The technician will check the coils for damage or leaks around the refrigerant lines and repair them if necessary. They may also refill the refrigerant before replacing the top.

Inspect the Thermostat and Carbon Monoxide Detectors

An accurate thermostat efficiently regulates the working of your HVAC system, signaling it to turn off as soon as the desired temperature is reached. Dust accumulation on your thermostat can compromise its working condition. Use a soft cloth to wipe away dust, and use an independent thermometer to check the accuracy of your thermostat. An HVAC professional can calibrate your thermostat if there is a vast variation between the room temperature and the reading on the thermostat. They may also recommend upgrading to a smart model if you use a programmable thermostat.

It is difficult to detect carbon monoxide leakage in your home because it is colorless and odorless. Its levels may rise to fatal levels without detectors in good working condition. An HVAC expert can test the working condition of your carbon monoxide detectors. Replacing detectors older than seven years and changing the batteries yearly is essential.

Inspect the Condensate Drain

As warm air flows over the evaporator coils, moisture is condensed, and the water is collected in a condensate pan. The water is then drained to the ground via a condensate drain. Algae, mold, and mildew can grow in the condensate system due to the conducive temperature and moisture conditions. These can cause blockages in the drain and water leaks into your home.

You can clean the drain by pouring vinegar or condensate cleaner inside the pipe before flushing it with water. A professional can use air pressure to force the blockages out of the drain. They will also clean and sanitize the condensate pan and may use a time-release biocide tablet to prevent regrowth of algae and mold.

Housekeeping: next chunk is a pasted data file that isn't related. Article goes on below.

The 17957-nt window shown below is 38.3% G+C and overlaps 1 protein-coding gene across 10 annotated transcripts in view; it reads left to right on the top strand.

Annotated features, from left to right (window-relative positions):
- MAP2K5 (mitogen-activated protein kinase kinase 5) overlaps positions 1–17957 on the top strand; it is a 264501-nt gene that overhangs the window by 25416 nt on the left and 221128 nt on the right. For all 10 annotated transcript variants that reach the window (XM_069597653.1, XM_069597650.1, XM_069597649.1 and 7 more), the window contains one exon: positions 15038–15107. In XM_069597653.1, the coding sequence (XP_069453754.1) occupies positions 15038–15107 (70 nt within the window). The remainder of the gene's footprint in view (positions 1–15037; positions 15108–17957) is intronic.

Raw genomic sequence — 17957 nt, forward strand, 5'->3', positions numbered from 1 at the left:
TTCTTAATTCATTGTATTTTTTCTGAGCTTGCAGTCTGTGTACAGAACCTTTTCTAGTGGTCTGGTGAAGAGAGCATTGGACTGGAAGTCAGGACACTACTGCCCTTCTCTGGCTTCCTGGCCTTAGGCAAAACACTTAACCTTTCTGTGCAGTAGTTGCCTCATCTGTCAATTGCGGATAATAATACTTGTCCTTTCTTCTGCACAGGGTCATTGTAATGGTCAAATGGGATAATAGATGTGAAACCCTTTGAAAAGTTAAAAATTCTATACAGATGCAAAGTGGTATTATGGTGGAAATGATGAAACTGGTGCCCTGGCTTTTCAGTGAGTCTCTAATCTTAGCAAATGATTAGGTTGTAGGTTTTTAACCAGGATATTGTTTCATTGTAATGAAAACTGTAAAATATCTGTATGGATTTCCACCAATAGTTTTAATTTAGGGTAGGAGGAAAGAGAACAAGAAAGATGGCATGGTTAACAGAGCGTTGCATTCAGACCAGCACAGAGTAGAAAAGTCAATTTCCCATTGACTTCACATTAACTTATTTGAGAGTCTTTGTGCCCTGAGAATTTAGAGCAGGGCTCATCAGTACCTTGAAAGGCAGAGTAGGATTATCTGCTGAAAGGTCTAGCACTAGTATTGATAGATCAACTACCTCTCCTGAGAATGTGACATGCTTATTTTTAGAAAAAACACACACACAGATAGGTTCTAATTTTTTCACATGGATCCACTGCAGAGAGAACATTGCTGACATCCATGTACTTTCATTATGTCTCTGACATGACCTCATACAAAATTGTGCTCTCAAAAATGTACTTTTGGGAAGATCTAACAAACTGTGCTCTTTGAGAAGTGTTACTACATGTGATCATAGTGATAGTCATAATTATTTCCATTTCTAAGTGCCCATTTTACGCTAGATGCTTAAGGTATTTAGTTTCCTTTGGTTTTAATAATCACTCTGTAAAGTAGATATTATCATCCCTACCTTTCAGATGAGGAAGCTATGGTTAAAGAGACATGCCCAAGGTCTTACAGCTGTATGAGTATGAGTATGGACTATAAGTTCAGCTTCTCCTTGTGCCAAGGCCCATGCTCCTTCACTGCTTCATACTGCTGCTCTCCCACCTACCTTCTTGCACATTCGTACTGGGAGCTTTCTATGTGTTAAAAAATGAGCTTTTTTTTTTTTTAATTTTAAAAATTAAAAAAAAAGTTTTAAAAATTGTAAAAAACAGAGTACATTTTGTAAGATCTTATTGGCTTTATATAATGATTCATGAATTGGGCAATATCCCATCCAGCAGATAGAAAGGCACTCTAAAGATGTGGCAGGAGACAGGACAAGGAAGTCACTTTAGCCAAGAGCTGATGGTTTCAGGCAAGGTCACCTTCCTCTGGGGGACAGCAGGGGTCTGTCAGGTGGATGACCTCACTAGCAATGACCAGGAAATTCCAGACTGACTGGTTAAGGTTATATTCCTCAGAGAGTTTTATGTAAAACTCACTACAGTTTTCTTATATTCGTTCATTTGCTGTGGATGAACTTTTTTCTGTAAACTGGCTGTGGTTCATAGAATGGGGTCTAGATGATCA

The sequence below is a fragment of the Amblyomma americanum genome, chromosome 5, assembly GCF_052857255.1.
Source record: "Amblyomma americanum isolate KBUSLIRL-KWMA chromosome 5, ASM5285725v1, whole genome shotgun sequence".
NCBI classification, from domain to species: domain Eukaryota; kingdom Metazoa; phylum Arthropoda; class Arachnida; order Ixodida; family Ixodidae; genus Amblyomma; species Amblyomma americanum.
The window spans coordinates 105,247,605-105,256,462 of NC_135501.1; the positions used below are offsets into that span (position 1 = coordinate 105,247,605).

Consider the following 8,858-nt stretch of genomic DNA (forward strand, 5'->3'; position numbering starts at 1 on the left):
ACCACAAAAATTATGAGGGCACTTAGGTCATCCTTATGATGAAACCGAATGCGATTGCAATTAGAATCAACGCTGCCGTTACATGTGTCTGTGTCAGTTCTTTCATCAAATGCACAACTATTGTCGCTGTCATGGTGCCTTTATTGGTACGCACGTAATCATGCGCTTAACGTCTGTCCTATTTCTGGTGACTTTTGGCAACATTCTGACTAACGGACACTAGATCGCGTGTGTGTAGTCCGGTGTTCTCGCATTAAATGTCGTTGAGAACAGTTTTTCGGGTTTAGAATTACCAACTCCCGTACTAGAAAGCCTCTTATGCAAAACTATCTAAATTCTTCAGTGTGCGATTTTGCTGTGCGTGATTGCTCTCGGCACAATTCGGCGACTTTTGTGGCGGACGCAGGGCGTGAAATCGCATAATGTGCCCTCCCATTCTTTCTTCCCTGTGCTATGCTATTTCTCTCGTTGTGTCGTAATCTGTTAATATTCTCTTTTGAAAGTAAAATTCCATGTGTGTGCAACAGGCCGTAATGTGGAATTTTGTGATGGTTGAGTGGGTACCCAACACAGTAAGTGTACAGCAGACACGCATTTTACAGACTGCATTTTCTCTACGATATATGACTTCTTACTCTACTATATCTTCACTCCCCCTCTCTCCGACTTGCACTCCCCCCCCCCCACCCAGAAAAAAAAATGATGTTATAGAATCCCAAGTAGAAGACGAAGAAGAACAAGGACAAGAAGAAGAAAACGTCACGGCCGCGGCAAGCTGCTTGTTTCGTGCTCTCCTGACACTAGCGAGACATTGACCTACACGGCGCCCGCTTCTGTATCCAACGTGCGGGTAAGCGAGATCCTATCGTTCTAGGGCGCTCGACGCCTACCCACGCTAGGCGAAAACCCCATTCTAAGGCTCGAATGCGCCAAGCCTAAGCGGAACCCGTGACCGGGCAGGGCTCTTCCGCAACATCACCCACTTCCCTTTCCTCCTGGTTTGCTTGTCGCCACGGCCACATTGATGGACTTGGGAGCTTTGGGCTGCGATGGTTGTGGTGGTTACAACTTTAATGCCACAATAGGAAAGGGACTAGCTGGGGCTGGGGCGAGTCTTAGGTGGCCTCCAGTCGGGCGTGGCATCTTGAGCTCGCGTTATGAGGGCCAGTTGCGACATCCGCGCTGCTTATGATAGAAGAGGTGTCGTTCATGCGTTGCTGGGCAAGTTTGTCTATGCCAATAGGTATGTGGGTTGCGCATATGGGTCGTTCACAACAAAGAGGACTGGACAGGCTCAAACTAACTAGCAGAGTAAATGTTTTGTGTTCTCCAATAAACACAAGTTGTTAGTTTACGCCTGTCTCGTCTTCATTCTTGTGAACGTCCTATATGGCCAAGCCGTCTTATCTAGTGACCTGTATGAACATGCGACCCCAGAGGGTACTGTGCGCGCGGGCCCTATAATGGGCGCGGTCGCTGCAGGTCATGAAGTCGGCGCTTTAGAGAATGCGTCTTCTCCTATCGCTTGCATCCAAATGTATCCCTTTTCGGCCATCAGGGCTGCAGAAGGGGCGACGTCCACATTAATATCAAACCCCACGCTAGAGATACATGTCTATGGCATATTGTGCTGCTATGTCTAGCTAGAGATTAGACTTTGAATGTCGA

Clean the Evaporator Coils

The evaporator coils on the air conditioner are responsible for cooling air circulating in your home. They have a refrigerant circulating in copper tubing that absorbs warmth from the warm air flowing from your home. The coils may have accumulated dirt, which limits heat transfer and affects the performance of your system. An HVAC professional should clean the coils due to the high risk of damage.

Operation Test

Upon cleaning, the HVAC technician tests the system to ensure it operates accurately. The system’s power supply is restored, and the airflow pressure is checked at each air vent. The technician may listen for unusual noises and smells that indicate underlying issues and test the level of indoor air quality.

Schedule a tune-up service to optimize your system if you notice any issues after the test. During an annual tune-up, a technician can identify potential problems you may have overlooked and fix them before they escalate. They may also advise upgrading your system or house insulation for better efficiency.

Regular or comprehensive HVAC system cleaning is essential for optimal system performance. It can help improve your indoor comfort and save money on utility bills. There are simple DIY cleanups to do, but partnering with our HVAC professionals at Golden Rule is essential for comprehensive cleaning. We have been an HVAC, plumbing, and electrical service provider in Des Moines for over 20 years. We provide air conditioning and heating system installation, repair, maintenance, and replacement for all makes and models. Contact Golden Rule today for timely services.